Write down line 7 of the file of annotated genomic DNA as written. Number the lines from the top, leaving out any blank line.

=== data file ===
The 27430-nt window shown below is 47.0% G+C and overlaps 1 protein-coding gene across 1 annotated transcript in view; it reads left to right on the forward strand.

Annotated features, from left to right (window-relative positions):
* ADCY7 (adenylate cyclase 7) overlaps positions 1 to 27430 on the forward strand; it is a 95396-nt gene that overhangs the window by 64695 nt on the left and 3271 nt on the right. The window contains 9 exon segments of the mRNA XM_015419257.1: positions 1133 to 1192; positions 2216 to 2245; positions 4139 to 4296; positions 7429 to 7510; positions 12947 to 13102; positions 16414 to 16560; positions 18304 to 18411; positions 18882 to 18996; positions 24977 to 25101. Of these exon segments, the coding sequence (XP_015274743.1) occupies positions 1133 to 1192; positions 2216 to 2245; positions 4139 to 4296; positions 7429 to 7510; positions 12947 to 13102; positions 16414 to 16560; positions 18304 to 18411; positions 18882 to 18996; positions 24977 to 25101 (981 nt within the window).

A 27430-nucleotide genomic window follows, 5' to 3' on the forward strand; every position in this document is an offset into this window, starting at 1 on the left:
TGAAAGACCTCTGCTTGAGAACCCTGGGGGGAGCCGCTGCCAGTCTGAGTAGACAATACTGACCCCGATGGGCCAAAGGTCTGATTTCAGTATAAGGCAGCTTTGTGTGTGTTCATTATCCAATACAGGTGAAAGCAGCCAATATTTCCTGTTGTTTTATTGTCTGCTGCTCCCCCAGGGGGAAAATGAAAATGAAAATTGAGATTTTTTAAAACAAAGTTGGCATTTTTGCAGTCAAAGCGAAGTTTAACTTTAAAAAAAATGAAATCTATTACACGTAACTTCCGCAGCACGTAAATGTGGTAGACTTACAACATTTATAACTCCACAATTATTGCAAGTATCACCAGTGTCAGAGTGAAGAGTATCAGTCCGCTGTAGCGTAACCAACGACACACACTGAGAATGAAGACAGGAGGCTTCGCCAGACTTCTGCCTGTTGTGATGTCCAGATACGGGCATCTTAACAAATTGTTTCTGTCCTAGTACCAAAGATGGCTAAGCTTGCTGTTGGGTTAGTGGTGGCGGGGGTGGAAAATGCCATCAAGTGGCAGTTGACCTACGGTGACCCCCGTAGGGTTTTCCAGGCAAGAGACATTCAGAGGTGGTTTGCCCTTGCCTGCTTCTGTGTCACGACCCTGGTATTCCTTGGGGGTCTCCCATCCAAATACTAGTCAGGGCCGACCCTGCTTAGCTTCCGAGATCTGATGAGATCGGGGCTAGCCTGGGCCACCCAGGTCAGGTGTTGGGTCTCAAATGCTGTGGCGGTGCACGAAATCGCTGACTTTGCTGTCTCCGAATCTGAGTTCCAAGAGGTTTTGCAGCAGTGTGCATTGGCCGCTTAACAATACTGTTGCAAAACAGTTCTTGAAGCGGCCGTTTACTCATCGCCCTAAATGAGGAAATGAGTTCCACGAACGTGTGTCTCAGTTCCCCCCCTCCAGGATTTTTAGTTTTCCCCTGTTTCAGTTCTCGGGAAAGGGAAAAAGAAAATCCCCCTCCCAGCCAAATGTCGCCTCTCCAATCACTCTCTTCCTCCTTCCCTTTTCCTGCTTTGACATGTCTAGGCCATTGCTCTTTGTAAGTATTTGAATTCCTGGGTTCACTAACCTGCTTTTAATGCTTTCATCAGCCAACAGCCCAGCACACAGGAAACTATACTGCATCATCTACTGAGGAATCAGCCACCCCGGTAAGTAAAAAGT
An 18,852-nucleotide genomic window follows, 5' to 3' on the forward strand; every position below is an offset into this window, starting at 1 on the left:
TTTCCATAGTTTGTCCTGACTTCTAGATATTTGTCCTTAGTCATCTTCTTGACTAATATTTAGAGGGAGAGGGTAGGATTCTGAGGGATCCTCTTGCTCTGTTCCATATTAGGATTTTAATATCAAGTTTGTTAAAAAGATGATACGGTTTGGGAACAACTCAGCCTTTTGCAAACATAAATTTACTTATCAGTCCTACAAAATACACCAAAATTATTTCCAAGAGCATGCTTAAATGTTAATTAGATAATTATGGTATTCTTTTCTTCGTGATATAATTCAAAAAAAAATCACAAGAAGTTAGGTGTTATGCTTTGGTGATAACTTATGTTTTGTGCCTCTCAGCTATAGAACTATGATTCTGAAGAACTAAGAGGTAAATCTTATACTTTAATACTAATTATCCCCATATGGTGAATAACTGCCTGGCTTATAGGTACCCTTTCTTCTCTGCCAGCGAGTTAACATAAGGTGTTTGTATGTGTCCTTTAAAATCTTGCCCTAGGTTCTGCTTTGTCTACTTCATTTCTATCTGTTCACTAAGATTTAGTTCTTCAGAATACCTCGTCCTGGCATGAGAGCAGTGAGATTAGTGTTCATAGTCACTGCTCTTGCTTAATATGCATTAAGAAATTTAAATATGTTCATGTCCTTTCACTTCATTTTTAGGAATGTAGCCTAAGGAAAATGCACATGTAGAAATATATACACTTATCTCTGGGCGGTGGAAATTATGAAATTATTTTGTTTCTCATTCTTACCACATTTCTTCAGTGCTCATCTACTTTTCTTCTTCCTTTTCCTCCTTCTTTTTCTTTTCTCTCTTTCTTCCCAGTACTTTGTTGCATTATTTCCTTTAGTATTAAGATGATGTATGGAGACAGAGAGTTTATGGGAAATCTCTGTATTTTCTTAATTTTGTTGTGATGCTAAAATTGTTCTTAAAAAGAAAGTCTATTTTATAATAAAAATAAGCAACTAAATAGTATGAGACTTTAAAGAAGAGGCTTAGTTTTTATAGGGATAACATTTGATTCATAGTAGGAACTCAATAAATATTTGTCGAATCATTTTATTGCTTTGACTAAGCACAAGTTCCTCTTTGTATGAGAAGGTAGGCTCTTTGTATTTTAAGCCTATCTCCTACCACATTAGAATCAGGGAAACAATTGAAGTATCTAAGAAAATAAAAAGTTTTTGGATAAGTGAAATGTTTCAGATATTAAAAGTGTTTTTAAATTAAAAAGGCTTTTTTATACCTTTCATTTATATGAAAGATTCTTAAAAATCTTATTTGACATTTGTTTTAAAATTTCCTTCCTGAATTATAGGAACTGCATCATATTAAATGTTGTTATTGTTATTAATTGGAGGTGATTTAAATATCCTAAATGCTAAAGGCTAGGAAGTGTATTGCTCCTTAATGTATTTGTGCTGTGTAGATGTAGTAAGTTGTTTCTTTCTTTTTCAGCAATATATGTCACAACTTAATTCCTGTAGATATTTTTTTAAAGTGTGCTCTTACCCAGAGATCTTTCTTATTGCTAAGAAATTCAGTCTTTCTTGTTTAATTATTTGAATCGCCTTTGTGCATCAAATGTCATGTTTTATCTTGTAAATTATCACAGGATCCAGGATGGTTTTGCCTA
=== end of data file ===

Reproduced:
TTTCCATAGTTTGTCCTGACTTCTAGATATTTGTCCTTAGTCATCTTCTTGACTAATATTTAGAGGGAGAGGGTAGGATTCTGAGGGATCCTCTTGCTCTGTTCCATATTAGGATTTTAATATCAAGTTTGTTAAAAAGATGATACGGTTTGGGAACAACTCAGCCTTTTGCAAACATAAATTTACTTATCAGTCCTACAAAATACACCAAAATTATTTCCAAGAGCATGCTTAAATGTTAATTAGATAATTATGGTATTCTTTTCTTCGTGATATAATTCAAAAAAAAATCACAAGAAGTTAGGTGTTATGCTTTGGTGATAACTTATGTTTTGTGCCTCTCAGCTATAGAACTATGATTCTGAAGAACTAAGAGGTAAATCTTATACTTTAATACTAATTATCCCCATATGGTGAATAACTGCCTGGCTTATAGGTACCCTTTCTTCTCTGCCAGCGAGTTAACATAAGGTGTTTGTATGTGTCCTTTAAAATCTTGCCCTAGGTTCTGCTTTGTCTACTTCATTTCTATCTGTTCACTAAGATTTAGTTCTTCAGAATACCTCGTCCTGGCATGAGAGCAGTGAGATTAGTGTTCATAGTCACTGCTCTTGCTTAATATGCATTAAGAAATTTAAATATGTTCATGTCCTTTCACTTCATTTTTAGGAATGTAGCCTAAGGAAAATGCACATGTAGAAATATATACACTTATCTCTGGGCGGTGGAAATTATGAAATTATTTTGTTTCTCATTCTTACCACATTTCTTCAGTGCTCATCTACTTTTCTTCTTCCTTTTCCTCCTTCTTTTTCTTTTCTCTCTTTCTTCCCAGTACTTTGTTGCATTATTTCCTTTAGTATTAAGATGATGTATGGAGACAGAGAGTTTATGGGAAATCTCTGTATTTTCTTAATTTTGTTGTGATGCTAAAATTGTTCTTAAAAAGAAAGTCTATTTTATAATAAAAATAAGCAACTAAATAGTATGAGACTTTAAAGAAGAGGCTTAGTTTTTATAGGGATAACATTTGATTCATAGTAGGAACTCAATAAATATTTGTCGAATCATTTTATTGCTTTGACTAAGCACAAGTTCCTCTTTGTATGAGAAGGTAGGCTCTTTGTATTTTAAGCCTATCTCCTACCACATTAGAATCAGGGAAACAATTGAAGTATCTAAGAAAATAAAAAGTTTTTGGATAAGTGAAATGTTTCAGATATTAAAAGTGTTTTTAAATTAAAAAGGCTTTTTTATACCTTTCATTTATATGAAAGATTCTTAAAAATCTTATTTGACATTTGTTTTAAAATTTCCTTCCTGAATTATAGGAACTGCATCATATTAAATGTTGTTATTGTTATTAATTGGAGGTGATTTAAATATCCTAAATGCTAAAGGCTAGGAAGTGTATTGCTCCTTAATGTATTTGTGCTGTGTAGATGTAGTAAGTTGTTTCTTTCTTTTTCAGCAATATATGTCACAACTTAATTCCTGTAGATATTTTTTTAAAGTGTGCTCTTACCCAGAGATCTTTCTTATTGCTAAGAAATTCAGTCTTTCTTGTTTAATTATTTGAATCGCCTTTGTGCATCAAATGTCATGTTTTATCTTGTAAATTATCACAGGATCCAGGATGGTTTTGCCTA